Entertainment TV The Simpsons composer behind iconic cartoon songs sacked

The Simpsons composer behind iconic cartoon songs sacked

Alf Clausen, the composer who's scored The Simpsons for 27 years, has been sacked.
Alf Clausen, the composer who scored The Simpsons for 27 years, has been sacked. Photo: Fox Broadcasting
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The composer behind The Simpsons music has been sacked after putting the spring in Springfield for 27 years.

Alf Clausen, who conducted a 35-piece orchestra to score episodes of the iconic cartoon, was sacked over the phone.

He told Variety magazine that producer Richard Sakai phoned him to say they were looking for “a different kind of music”.

Clausen, 76, confirmed the report on Thursday (AEST) and thanked his supporters.

He scored the cartoon from 1990, with his first episode Treehouse of Horror in season two.

Clausen is behind iconic songs like Who Needs the Kwik-E-Mart?We Do (The Stonecutters’ Song)See My Vest, The Monorail Song and We Put the Spring in Springfield.

He did not compose the theme song, which was written by Danny Elfman.

Alf Clausen The Simpsons
Alf Clausen conducted a 35-piece orchestra for songs on The Simpsons. Photo: Getty

His last work for the cartoon was for season 28, which aired this year. Season 29 is expected to premier in October. It’s not known who will compose the music.

Variety speculated the sacking was a cost-cutting measure to avoid the expense of paying for musicians and recording studios.

The Simpsons creator Matt Groening – who has since created Futurama and is working on series Disenchantment with Australian rapper Briggs – had insisted on using the 35-piece orchestra, according to Variety.

Clausen has won two Emmys in 1997 and 1998 for The Simpsons, and was nominated a further 21 times for the cartoon. He has also won five Annie Awards – for accomplishments in animation – for The Simpsons.

Fans at the Dead Homer Society have long barracked for the cartoon to be canned in order to retain its legacy.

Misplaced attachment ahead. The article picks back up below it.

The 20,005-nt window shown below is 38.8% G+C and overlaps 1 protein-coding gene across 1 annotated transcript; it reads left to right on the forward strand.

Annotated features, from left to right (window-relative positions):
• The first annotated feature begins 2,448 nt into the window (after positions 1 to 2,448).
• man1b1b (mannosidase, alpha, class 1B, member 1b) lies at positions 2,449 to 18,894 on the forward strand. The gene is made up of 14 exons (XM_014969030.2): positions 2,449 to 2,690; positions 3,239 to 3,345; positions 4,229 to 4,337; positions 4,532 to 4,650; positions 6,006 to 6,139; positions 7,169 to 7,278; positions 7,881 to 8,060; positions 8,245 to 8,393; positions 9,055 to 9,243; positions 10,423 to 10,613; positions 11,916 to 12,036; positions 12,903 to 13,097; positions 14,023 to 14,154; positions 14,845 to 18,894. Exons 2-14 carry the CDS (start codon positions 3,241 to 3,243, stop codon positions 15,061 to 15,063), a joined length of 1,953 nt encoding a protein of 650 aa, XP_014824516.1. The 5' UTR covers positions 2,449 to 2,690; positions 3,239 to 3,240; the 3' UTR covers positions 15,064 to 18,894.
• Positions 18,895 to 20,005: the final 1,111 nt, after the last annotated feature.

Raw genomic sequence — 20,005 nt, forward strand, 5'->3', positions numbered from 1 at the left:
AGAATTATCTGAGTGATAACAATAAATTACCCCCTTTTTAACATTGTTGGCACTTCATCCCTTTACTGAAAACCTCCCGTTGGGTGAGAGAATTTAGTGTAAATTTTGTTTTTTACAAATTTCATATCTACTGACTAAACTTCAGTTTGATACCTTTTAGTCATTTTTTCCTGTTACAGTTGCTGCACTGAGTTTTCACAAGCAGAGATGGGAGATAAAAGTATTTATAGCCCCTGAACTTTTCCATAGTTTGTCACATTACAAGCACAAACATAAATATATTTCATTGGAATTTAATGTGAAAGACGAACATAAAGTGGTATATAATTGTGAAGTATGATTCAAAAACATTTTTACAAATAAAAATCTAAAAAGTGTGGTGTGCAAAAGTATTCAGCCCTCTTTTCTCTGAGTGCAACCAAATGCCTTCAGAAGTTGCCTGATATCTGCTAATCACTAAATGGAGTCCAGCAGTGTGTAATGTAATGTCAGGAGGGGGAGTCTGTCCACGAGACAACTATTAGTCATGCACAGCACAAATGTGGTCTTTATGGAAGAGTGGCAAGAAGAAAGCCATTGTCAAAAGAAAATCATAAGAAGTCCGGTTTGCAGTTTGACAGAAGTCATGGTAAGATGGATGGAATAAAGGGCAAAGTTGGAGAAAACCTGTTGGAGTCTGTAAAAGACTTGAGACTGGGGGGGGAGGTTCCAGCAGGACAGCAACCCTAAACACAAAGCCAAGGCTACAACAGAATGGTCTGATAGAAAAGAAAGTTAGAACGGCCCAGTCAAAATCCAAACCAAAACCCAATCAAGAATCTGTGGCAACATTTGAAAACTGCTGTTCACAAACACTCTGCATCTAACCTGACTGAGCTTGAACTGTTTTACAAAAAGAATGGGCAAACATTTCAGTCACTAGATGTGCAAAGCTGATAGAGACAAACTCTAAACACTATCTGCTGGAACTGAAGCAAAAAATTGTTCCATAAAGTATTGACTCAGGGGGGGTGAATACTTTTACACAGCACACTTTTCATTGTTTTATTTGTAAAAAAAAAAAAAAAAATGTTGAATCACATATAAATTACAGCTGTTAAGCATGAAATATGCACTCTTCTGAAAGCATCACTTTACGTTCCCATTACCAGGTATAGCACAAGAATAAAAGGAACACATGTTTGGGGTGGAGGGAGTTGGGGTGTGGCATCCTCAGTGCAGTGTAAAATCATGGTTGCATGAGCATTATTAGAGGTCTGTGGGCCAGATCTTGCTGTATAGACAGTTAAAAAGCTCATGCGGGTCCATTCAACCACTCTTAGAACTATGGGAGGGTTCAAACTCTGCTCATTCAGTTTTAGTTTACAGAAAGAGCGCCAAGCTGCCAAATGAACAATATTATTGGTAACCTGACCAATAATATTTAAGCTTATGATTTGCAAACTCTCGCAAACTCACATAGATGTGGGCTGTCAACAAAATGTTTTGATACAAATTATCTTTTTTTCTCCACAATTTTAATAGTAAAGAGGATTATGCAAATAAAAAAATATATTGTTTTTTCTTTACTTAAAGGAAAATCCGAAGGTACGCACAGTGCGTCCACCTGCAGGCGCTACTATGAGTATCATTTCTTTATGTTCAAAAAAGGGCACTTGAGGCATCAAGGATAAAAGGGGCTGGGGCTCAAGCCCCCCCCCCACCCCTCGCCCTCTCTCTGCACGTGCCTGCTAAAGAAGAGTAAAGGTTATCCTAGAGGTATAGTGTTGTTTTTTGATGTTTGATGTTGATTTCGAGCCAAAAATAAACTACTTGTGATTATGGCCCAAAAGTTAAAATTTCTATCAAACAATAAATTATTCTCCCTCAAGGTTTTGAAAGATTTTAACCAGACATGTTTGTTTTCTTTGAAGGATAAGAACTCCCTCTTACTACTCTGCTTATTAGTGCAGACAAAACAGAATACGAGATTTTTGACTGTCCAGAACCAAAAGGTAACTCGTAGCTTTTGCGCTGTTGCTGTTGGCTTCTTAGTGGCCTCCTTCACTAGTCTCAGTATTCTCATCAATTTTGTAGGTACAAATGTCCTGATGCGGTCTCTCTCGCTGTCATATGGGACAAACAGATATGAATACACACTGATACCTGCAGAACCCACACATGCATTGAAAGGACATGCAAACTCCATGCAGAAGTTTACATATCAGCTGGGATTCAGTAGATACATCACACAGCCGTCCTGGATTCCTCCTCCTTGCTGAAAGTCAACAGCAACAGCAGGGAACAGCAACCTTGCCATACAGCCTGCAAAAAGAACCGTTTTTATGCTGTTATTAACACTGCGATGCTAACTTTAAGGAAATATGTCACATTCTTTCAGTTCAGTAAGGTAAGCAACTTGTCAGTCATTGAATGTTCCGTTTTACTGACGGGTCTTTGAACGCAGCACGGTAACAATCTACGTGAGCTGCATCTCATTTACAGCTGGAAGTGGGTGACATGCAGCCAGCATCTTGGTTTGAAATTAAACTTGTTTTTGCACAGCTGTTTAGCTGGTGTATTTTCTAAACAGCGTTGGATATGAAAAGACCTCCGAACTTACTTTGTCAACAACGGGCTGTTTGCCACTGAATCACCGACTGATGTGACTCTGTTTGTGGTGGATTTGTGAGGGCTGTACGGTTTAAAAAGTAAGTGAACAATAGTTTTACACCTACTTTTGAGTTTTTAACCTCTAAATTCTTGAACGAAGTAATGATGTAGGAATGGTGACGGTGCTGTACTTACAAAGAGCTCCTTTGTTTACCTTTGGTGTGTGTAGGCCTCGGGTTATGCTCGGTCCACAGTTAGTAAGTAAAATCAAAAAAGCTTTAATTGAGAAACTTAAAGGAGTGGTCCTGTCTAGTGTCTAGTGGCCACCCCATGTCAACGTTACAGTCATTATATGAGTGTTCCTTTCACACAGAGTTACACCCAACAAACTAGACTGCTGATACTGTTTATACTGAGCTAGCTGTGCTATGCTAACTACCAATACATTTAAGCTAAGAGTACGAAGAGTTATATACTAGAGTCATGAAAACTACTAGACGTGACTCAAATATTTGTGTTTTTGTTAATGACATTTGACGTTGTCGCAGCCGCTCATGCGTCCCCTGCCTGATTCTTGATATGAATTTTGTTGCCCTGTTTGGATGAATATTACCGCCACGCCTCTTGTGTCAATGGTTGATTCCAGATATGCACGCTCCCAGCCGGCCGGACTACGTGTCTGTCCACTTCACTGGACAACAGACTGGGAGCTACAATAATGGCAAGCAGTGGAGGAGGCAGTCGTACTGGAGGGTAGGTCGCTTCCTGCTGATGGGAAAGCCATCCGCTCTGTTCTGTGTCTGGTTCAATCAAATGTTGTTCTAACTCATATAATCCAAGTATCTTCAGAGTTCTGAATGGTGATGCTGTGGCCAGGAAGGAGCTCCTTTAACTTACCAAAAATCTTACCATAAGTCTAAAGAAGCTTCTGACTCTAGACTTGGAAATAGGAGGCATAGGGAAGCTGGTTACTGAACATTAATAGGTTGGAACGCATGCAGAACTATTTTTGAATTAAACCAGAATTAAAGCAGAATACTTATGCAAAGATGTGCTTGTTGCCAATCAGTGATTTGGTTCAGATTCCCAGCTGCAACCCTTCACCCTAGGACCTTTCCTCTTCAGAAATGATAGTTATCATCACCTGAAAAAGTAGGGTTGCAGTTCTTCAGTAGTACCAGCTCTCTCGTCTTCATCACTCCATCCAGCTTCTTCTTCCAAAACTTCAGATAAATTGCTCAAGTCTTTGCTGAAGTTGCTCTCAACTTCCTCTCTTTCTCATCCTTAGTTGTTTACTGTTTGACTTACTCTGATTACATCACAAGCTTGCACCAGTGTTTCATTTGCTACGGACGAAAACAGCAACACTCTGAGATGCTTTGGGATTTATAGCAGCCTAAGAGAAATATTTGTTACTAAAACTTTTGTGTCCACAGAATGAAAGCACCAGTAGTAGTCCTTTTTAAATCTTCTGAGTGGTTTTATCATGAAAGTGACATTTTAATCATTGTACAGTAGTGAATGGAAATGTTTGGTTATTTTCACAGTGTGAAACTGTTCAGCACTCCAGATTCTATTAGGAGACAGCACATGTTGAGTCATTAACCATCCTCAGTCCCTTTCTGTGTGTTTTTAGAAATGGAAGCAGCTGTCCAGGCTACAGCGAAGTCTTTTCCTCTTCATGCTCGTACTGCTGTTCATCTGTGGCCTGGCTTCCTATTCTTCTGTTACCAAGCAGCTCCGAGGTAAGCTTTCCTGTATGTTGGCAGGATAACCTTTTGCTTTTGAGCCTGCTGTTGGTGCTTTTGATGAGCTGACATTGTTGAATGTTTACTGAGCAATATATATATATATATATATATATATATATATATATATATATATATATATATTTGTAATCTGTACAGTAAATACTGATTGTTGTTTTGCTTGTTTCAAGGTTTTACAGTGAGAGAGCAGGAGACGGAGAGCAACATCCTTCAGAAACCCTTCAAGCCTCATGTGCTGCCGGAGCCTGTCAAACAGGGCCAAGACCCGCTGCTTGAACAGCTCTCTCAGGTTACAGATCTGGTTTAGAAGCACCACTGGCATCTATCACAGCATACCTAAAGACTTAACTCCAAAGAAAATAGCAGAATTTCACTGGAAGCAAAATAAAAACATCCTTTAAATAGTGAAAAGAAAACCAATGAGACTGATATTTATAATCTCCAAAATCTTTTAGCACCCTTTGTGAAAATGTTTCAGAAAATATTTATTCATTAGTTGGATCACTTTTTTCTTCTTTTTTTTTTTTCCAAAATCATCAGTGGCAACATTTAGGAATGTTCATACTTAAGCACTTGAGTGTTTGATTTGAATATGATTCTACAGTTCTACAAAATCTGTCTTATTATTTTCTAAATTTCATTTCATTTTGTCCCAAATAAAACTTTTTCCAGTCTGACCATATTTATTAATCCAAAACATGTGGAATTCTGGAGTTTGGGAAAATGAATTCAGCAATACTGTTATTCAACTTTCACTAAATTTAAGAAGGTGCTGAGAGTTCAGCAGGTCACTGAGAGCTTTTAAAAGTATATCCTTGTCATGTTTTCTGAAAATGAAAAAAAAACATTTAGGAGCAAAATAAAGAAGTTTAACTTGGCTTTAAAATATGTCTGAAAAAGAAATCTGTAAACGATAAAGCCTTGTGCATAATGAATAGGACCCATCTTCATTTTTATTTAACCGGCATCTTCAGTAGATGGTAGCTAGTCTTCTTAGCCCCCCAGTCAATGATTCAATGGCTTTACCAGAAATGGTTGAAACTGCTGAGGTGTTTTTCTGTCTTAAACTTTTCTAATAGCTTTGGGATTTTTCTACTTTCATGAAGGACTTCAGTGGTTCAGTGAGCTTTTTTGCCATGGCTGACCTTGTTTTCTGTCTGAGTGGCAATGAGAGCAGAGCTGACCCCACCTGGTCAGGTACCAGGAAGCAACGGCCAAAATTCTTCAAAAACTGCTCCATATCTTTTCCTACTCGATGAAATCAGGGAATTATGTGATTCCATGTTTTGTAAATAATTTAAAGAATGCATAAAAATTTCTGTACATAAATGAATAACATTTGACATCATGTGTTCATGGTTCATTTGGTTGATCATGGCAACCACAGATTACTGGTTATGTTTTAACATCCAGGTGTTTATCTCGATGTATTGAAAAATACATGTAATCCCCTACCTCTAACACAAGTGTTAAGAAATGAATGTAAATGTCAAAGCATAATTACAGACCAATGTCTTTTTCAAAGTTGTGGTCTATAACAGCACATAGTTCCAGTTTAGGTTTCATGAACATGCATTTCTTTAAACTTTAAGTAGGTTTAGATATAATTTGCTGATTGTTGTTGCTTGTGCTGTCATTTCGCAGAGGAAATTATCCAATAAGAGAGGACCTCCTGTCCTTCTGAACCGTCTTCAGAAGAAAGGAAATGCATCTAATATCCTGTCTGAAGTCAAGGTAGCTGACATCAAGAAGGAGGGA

Alf Clausen The Simpsons
Clausen is behind iconic songs like Who Needs the Kwik-E-Mart?, The Monorail Song and We Put the Spring in Springfield. Photo: Fox

Some say the sacking of Clausen is evidence the cartoon has lost its tact and attention to detail.

Dead Homer Society refer to the later episodes as ‘zombie Simpsons’, because they have “no pulse and no intelligence but it just won’t f—ing die”, according to the group’s website.

Travis Holland, lecturer in communication at Charles Sturt University, told The New Daily it was a blow to the cartoon.

“Alf Clausen leaving The Simpsons is a real loss of history for the show, given his original musical numbers and scores have provided some of the most memorable moments of the last 30 years,” Holland said.

“The term zombie Simpsons comes from the idea that the show is ambling along long after any life or originality has seeped out of it. Clausen would seem to be a big part of that life, so perhaps his departure is yet one more gasp of air escaping from the corpse.”

Holland said he still enjoyed the later episodes of The Simpsons.

“But what seems to be missing is the originality and biting edge that made early seasons famous.”

On Twitter, Dead Homer Society said the sacking was part of “zombie Simpsons’ commitment to mediocrity”.

Allie Goertz, who co-hosts a podcast on The Simpsons, said Clausen was a “musical genius”.

“I’ll always be in awe of his ability to elevate the most sentimental scenes,” she said on Twitter.

The New Daily has contacted Fox and the Dead Homer Society for comment.

UPDATE: The Simpsons producers have released a statement regarding Alf Clausen’s ongoing contribution to the series.

We tremendously value Alf Clausen’s contributions to the Simpsons and he will continue to have an ongoing role in the show.  We remain committed to the finest in music for the Simpsons, absolutely including orchestral.  This is the part where we would make a joke but neither Alf’s work nor the music of the Simpsons is treated as anything but seriously by us.”

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